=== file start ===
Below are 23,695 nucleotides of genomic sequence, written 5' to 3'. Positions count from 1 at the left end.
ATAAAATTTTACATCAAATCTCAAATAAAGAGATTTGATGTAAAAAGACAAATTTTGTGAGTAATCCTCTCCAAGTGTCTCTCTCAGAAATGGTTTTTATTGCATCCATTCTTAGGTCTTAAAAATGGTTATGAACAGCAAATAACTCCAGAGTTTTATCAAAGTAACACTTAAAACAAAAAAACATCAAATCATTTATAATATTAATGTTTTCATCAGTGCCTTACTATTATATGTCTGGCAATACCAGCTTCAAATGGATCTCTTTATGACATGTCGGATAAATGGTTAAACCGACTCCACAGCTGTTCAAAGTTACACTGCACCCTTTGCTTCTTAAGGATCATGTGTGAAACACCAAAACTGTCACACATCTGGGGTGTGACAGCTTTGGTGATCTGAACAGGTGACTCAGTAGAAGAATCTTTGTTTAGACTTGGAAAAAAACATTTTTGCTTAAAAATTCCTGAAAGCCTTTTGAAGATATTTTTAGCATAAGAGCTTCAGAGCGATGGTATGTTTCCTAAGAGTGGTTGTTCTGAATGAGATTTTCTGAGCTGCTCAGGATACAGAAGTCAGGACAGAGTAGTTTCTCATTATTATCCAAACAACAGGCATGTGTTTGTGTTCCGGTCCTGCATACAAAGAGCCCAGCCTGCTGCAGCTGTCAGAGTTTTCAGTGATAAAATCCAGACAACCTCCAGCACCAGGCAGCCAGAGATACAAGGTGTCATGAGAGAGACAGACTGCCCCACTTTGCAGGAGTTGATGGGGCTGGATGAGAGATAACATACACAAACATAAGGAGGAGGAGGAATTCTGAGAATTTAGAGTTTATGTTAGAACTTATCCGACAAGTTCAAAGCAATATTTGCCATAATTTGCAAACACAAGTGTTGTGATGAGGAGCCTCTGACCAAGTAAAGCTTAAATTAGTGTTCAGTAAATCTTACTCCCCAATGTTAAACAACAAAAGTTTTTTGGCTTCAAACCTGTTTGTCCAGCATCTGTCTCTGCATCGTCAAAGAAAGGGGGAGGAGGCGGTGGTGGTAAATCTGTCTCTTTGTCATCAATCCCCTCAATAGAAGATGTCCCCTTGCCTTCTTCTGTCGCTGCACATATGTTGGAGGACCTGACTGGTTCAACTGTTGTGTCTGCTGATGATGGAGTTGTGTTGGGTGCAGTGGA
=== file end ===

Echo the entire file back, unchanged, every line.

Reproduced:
Below are 23,695 nucleotides of genomic sequence, written 5' to 3'. Positions count from 1 at the left end.
ATAAAATTTTACATCAAATCTCAAATAAAGAGATTTGATGTAAAAAGACAAATTTTGTGAGTAATCCTCTCCAAGTGTCTCTCTCAGAAATGGTTTTTATTGCATCCATTCTTAGGTCTTAAAAATGGTTATGAACAGCAAATAACTCCAGAGTTTTATCAAAGTAACACTTAAAACAAAAAAACATCAAATCATTTATAATATTAATGTTTTCATCAGTGCCTTACTATTATATGTCTGGCAATACCAGCTTCAAATGGATCTCTTTATGACATGTCGGATAAATGGTTAAACCGACTCCACAGCTGTTCAAAGTTACACTGCACCCTTTGCTTCTTAAGGATCATGTGTGAAACACCAAAACTGTCACACATCTGGGGTGTGACAGCTTTGGTGATCTGAACAGGTGACTCAGTAGAAGAATCTTTGTTTAGACTTGGAAAAAAACATTTTTGCTTAAAAATTCCTGAAAGCCTTTTGAAGATATTTTTAGCATAAGAGCTTCAGAGCGATGGTATGTTTCCTAAGAGTGGTTGTTCTGAATGAGATTTTCTGAGCTGCTCAGGATACAGAAGTCAGGACAGAGTAGTTTCTCATTATTATCCAAACAACAGGCATGTGTTTGTGTTCCGGTCCTGCATACAAAGAGCCCAGCCTGCTGCAGCTGTCAGAGTTTTCAGTGATAAAATCCAGACAACCTCCAGCACCAGGCAGCCAGAGATACAAGGTGTCATGAGAGAGACAGACTGCCCCACTTTGCAGGAGTTGATGGGGCTGGATGAGAGATAACATACACAAACATAAGGAGGAGGAGGAATTCTGAGAATTTAGAGTTTATGTTAGAACTTATCCGACAAGTTCAAAGCAATATTTGCCATAATTTGCAAACACAAGTGTTGTGATGAGGAGCCTCTGACCAAGTAAAGCTTAAATTAGTGTTCAGTAAATCTTACTCCCCAATGTTAAACAACAAAAGTTTTTTGGCTTCAAACCTGTTTGTCCAGCATCTGTCTCTGCATCGTCAAAGAAAGGGGGAGGAGGCGGTGGTGGTAAATCTGTCTCTTTGTCATCAATCCCCTCAATAGAAGATGTCCCCTTGCCTTCTTCTGTCGCTGCACATATGTTGGAGGACCTGACTGGTTCAACTGTTGTGTCTGCTGATGATGGAGTTGTGTTGGGTGCAGTGGA